In this guide, the Astronomer team looks into specific methods of dynamically generating DAGs in Airflow, from single-file methods to multiple-file methods. Every method is accompanied by code and examples. The team also presents DAG Factory, an open source Python library for dynamically generating Airflow DAGs from YAML files.

Deep Learning for Projectile Trajectory Modeling
In this article, you’ll find a review of the paper entitled “Simulated Data Generation Through Algorithmic Force Coefficient Estimation for AI-Based Robotic Projectile Launch Modeling”, which proposes a novel method of modeling robotic launching of non-rigid objects using neural networks.

AI Traces the Origin of Metastatic Cancer Better than Humans
In this article by Receptor.AI, we’ll dive into cancer research.You’ll learn how machine learning can help doctors trace the origin of the metastatic cancer tumors for so-called CUP cases — Cancer of Unknown Primary. The study shows that AI-based analysis could be used in various areas, from the classical drug discovery to cancer diagnostics and therapy.


AndroidEnv: A Reinforcement Learning Platform for Android
In this paper, Daniel Toyama et al. introduce AndroidEnv, an open-source platform for Reinforcement Learning (RL) research built on top of the Android ecosystem. AndroidEnv allows RL agents to interact with a wide variety of apps and services commonly used by humans through a universal touchscreen interface.

Barlow Twins: Self-Supervised Learning via Redundancy Reduction
Self-supervised learning (SSL) is rapidly closing the gap with supervised methods on large computer vision benchmarks, but a recurring issue with this approach is the existence of trivial constant solutions. The team proposes using Barlow Twins to avoid such collapse by measuring the cross-correlation matrix between the outputs of two identical networks fed with distorted versions of a sample, and making it as close to the identity matrix as possible.

HateCheck: Functional Tests for Hate Speech Detection Models
In this paper, Paul Rottger et al. introduce HateCheck, a suite of functional tests for hate speech detection models. It features 29 model functionalities and test cases for each functionality. HateCheck has been tested on near-state-of-the-art transformer models as well as two popular commercial models, revealing critical model weaknesses.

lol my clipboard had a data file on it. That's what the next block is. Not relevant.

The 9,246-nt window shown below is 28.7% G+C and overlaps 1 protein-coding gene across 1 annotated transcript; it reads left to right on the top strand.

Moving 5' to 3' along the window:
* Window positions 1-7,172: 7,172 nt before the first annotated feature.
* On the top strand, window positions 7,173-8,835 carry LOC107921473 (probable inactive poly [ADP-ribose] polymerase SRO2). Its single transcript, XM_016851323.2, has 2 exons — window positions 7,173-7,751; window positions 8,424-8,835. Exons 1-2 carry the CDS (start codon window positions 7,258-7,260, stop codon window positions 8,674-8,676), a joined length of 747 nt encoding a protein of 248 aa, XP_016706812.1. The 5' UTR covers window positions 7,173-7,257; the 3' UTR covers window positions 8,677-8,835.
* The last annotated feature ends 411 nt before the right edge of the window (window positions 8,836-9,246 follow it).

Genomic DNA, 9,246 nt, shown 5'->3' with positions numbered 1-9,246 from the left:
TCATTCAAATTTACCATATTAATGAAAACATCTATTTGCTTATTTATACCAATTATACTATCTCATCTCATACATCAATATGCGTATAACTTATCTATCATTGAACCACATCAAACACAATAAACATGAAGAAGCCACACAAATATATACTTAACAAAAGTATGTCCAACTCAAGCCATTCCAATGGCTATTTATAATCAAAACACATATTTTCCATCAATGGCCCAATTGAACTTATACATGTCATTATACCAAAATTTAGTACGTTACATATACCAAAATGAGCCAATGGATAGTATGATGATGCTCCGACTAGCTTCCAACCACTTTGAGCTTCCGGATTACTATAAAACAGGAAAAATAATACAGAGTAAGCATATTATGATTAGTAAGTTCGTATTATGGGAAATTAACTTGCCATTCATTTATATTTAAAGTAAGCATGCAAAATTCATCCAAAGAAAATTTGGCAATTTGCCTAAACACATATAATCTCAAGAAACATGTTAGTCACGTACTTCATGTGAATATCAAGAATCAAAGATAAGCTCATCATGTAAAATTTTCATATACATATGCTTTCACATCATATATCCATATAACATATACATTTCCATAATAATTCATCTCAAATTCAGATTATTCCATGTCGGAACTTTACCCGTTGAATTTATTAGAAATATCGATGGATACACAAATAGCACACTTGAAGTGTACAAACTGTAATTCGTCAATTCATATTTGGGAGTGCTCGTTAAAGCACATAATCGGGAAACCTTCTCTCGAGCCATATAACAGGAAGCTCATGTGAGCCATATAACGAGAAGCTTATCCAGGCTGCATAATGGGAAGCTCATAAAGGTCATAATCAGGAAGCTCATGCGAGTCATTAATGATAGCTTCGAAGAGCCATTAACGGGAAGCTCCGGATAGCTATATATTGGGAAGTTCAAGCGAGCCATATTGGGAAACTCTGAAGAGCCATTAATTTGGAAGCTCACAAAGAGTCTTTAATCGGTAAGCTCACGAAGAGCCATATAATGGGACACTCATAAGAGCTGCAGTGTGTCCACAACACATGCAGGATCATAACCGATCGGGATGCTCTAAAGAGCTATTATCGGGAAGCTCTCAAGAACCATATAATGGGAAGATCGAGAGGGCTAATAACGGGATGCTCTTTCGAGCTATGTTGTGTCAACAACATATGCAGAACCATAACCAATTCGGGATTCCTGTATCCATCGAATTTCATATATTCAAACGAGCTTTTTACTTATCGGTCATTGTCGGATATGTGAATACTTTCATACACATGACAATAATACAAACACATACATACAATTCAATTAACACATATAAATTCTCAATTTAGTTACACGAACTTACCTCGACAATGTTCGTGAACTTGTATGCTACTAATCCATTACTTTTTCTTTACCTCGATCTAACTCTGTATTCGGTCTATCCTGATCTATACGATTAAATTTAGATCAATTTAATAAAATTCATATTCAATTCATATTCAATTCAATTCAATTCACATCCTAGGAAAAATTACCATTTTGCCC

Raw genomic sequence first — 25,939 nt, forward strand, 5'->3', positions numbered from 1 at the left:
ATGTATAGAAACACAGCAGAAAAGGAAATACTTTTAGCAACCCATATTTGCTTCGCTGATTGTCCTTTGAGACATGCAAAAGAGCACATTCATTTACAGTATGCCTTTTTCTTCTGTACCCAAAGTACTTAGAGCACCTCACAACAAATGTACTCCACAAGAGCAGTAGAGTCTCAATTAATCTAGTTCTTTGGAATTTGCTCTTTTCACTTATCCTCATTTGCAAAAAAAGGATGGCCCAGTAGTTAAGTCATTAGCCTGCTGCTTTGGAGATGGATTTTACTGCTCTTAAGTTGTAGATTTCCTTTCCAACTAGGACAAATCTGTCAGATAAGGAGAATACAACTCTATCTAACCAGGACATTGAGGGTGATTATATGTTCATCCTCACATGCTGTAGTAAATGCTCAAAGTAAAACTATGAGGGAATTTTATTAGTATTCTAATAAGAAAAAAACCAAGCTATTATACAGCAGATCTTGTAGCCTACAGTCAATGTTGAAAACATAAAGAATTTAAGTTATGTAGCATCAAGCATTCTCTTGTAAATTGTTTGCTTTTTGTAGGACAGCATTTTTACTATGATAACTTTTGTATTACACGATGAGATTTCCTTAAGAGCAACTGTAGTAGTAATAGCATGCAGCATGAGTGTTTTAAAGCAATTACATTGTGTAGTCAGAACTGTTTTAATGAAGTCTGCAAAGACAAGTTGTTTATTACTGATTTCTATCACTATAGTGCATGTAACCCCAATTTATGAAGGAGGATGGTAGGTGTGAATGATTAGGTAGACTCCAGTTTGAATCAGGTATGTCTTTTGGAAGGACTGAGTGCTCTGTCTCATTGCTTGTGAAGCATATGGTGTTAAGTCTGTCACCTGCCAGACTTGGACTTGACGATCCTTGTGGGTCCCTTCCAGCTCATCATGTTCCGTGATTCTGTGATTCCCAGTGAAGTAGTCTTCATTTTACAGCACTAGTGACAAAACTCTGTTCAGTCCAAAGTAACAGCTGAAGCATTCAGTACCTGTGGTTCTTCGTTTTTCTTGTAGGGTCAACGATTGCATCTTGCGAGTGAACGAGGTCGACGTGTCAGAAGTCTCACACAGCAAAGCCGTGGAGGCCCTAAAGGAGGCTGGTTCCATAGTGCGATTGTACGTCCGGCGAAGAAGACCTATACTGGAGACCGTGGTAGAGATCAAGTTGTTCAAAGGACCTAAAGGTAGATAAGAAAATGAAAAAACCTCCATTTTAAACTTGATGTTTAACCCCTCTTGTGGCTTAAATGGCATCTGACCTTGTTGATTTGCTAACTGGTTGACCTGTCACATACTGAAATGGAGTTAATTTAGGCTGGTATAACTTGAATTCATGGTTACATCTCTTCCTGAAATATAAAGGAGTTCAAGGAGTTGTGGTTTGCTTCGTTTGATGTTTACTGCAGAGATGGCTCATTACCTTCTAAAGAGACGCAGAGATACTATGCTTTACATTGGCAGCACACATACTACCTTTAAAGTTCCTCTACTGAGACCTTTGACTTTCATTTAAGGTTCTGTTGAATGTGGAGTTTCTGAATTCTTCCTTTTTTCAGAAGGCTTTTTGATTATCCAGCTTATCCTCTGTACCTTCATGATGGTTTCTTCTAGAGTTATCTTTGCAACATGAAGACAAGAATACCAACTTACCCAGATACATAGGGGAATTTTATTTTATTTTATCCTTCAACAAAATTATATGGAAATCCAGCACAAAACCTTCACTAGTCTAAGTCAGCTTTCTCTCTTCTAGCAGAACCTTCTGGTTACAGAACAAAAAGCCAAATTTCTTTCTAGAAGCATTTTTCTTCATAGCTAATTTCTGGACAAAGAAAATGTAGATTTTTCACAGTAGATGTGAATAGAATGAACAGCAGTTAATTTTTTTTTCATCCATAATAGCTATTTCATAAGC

Domain Consensus Clustering for Universal Domain Adaptation
In this paper, Guangrui Li et al. investigate Universal Domain Adaptation (UniDA), which aims to transfer the knowledge from source to target under unaligned label space. The main challenge of UniDA is separating common classes from private classes. They propose Domain Consensus Clustering (DCC), which performs adaptation over unaligned label space via encouraging discriminative target clusters. The code is available on GitHub.

Hallucination in Object Detection — A Study in Visual Part Verification
In this paper, Osman Semih Kayhan et al. introduce the first visual part verification dataset: DelftBikes, which has 10,000 bike photographs, with 22 densely annotated parts per image, where some parts may be missing. They hope that their study will help resolve the problem of hallucinating object detectors that detect missing objects.

Subdivision-Based Mesh Convolution Networks
This paper introduces a novel and flexible CNN framework (SubdivNet) for 3D triangle meshes with Loop subdivision sequence connectivity. Making an analogy between mesh faces and pixels in a 2D image allows us to present a mesh convolution operator to aggregate local features from adjacent faces. By exploiting face neighborhoods, this convolution can support standard 2D convolutional network concepts.

Event Materials

PyCon US 2021
This playlist features all keynotes, talks, and other materials from PyCon US 2021, a virtual conference for the community using and developing the open-source Python programming language. Over 80 videos in total!